Get To Know Us
First, we want to thank you for wandering with us.
But you’re probably here to learn a little bit about who we are, so we’ll get right to it.
Let’s start by talking about why we’re here… why we’ve made this website.
Initially, the idea was we’d wander around the country for a few months, maybe a year, to find a place where we’d like to settle down (as that’s what everyone says we’re supposed to do).
Now, years later, we’ve given up on the idea of finding the “one” place we want to live.
Instead, we’ve found that we love moving from place to place.
This way, we see new things, meet new people, and get to explore new places.
If we had decided to stay in one place, we would have missed so many wonderful experiences.
And that brings us to why we’re here – right now. In 2014, we decided to focus our energies on sharing our experiences with you.
Our hope is that we can encourage you to step out your door and begin your own adventures.
In case there is still any confusion, I’m Chris.
And I’m Christina.
Together, we’re affectionately known as The Wandering Cs.
I think it was my mom who gave us that nickname. She’d call us “C-squared” and “The Cs” instead of saying Chris and Christina. She may have tried to throw in a “Chris’s” at some point, but I vetoed that one real quick (I have a pet peeve against being called something other than Christina).
Once we started wandering together, it just seemed appropriate to expand our title. Thus began the legacy of “The Wandering Cs.”
Even though we make a great team and spend most of our time together, we are still quite unique individuals, with our own stories and experiences.
And I’ve been to Hawaii but I haven’t quite made it to Alaska yet (and a couple of others states but we’re planning on getting to them in 2015).
I’m looking forward to getting to Hawaii as well but its a little hard getting our RV over there.
I keep telling him we can just take a plane but he won’t listen.
Anyway… I love anything related to travel, the outdoors, and education.
We have all that in common too, but I would add that I love to cook.
And I love her cooking (especially her cookies!). I’m also interested in photography.
Nearly all the images on this site are from our cameras (usually Chris’ Canon 5d MkII).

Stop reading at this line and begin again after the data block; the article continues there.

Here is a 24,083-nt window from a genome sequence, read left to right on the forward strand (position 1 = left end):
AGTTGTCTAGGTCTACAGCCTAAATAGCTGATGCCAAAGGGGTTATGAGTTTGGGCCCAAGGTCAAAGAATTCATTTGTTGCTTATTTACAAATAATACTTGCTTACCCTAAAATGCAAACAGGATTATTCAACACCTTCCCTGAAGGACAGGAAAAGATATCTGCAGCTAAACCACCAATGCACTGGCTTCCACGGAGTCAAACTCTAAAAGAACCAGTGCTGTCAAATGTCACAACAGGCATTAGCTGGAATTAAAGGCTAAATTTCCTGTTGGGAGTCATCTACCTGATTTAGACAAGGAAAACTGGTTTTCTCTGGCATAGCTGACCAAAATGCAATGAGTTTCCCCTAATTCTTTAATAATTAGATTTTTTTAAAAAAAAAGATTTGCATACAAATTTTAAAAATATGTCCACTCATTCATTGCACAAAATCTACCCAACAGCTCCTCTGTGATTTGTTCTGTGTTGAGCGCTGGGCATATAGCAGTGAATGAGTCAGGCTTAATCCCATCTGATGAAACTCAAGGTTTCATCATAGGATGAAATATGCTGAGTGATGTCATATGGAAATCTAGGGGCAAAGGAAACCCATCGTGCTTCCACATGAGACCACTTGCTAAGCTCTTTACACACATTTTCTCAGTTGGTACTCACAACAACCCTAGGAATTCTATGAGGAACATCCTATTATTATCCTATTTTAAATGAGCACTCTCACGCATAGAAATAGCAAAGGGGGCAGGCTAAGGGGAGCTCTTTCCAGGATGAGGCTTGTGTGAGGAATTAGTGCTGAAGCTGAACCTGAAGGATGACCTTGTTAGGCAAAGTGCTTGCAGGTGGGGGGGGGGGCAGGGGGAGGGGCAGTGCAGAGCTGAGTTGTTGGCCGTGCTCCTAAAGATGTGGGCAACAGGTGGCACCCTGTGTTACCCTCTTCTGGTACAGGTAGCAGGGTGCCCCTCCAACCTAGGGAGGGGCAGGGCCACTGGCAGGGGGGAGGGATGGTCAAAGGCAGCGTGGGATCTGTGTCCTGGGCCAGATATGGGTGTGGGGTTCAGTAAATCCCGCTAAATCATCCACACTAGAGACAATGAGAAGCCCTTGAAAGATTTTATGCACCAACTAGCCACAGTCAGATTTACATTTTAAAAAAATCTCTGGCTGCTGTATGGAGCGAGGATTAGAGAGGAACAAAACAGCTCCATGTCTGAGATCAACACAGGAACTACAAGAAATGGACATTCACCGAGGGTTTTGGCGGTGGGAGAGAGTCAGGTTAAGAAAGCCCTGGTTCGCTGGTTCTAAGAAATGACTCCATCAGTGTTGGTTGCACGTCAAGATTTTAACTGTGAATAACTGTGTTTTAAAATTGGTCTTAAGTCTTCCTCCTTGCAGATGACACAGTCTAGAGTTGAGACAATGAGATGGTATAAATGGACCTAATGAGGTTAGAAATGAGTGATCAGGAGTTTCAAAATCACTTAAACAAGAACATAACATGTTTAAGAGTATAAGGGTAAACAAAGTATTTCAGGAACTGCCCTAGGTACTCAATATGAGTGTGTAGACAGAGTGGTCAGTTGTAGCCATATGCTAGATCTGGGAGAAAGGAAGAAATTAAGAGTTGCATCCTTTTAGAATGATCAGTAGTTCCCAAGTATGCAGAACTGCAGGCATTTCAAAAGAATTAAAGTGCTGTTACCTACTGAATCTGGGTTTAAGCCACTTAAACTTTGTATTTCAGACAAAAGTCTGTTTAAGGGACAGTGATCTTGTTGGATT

While we share a lot experiences, I have a bit more teaching experience.
That is actually how we met. I was an intern and Chris was my “master” teacher.
I prefer “Dominus” over “Master.”
Chris often taught his students Latin and “Dominus” was one of the words that he made the kids learn. It means lord or master.
You definitely made it interesting… for me and the students! All of my years as a teacher were with Chris in middle schools. On my own, I taught science and electives, and we also team taught IPBL (Integrated Project Based Learning), among other things.
My experience is a lot more varied. I’ve taught every core subject from kindergarten to 8th grade and more electives than I can list here.
You’ve also taught in more states, like Alaska.
And California, Utah, and Idaho. Even more if you count my time as a corporate trainer or as a Marine.
We won’t. You already win.
Oh, come on!
And not that its a competition, but Chris has also won the contest for the number of states he’s lived and worked in.
What can I say? I get around.
Hmmm. Well, I grew up in Southern California and didn’t venture out beyond vacations until Chris and I started traveling full-time.
And I grew up moving all the time, my dad served over 20 years in the Marines (and we’d move every few years). When I was in my early 20s, I also joined my beloved Marine Corps and spent 6 wonderful years serving this great country.
Please don’t get started with the Marines again (if you’ve ever lived with a Marine, you know what I mean – he says he bleeds green).
What’s that supposed to mean?
Remember our first camping trip and the lovely little hikes we took?
Remember how I had to keep reminding you that I never graduated from Boot Camp, that I required regular showers to stay sane, and that I wouldn’t/couldn’t carry a 50lb pack for a day hike?
Yes, and I also remember making you a shower out of a tarp and screen tent and washing your hair in a bucket in the car when it was too cold outside. Plus, I’m pretty sure I ended up carrying your pack for most of those hikes.
All true. But I think we are getting a little off point.